Thursday, August 11, 2016

8 Ideas to Bring Teacher Joy "Back to School"

If you haven't hear Dean Shareski speak, you are missing probably one of the most powerful experiences in your life. Not only is he hilarious, but he surpasses the educational warm fuzzies with a practical ideas and a meaningful challenge to all educators to bring Joy back to school.

Bringing joy to kids begins with bringing joy to the adults in the building. 

Here are a few questions to make you think about bringing joy to the adults in your school?

  • How important is joy to the learning process?
  • What are you doing to bring joy to your staff?  
  • What are you doing to model joy as an essential part of professional development and adult learning?  
  • Does your "back to school" message start with joy or even include it at all?

Joy Accelerates Learning! 
If we want students to grow, it starts with making learning a joyful process for our teachers first. If teachers don't view their learning as a fun, interactive and exhilarating experience, there is a strong chance that the kids won't either. It is important to remember that student growth will only come with teacher growth; thus student joy comes with teacher joy. Furthermore we must always remember the following.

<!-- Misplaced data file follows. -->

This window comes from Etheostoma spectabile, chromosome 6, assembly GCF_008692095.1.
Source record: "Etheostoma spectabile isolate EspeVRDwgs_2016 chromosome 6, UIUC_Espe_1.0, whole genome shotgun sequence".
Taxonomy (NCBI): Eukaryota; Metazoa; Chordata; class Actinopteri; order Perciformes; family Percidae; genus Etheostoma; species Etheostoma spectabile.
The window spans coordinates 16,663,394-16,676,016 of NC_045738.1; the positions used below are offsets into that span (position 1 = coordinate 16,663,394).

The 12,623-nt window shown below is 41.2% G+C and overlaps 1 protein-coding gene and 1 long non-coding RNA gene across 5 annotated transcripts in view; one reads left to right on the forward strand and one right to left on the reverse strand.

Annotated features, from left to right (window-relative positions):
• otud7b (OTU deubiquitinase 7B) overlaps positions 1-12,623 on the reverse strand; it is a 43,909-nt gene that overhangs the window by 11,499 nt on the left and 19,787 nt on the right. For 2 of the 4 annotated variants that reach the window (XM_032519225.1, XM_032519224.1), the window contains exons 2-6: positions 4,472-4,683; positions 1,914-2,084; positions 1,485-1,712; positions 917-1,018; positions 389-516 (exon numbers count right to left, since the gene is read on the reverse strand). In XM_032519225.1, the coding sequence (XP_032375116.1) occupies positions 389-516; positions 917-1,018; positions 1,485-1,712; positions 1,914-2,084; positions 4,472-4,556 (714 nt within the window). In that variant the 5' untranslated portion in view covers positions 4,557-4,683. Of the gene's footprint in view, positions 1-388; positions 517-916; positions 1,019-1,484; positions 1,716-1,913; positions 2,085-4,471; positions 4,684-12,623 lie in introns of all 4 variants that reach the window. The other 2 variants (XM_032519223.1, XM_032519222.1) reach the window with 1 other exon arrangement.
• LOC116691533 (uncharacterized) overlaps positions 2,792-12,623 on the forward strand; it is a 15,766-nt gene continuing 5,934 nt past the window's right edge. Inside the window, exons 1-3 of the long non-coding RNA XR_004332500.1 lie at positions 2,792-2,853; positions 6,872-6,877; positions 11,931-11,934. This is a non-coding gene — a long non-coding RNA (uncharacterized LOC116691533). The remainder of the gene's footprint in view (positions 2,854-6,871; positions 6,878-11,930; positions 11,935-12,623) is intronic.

No teacher joy = No student joy. 
No teacher learning = No student learning. 

Bring Joy back to your "Back to School"
Here are a few suggestions to bring fun back into your "back to school" routine. 

  • Spice up your staff development with goofy competitions
  • Roll out the Red Carpet at Registration and get lots of pictures of teachers interacting with parents and students. 
  • Make music a part of your school. Pick positive and uplifting music and play it in the classrooms and in the hallways. 
  • Make an effort to give every teacher several fist bumps every day. 
  • Tweet out pictures of your teachers working together. 
  • Periscope professional learning and collaboration. 
  • Celebrate teachers who have gone above and beyond in their learning this summer. 
  • Lift up educators who have overcome obstacles or difficult situations. 
If we want learning to be a joyful experience for our kids, then it starts by making learning and working together a joyful experience for our teachers and staff.  Let's do it for them and in turn we will do it for the kids when they come back in the following weeks.

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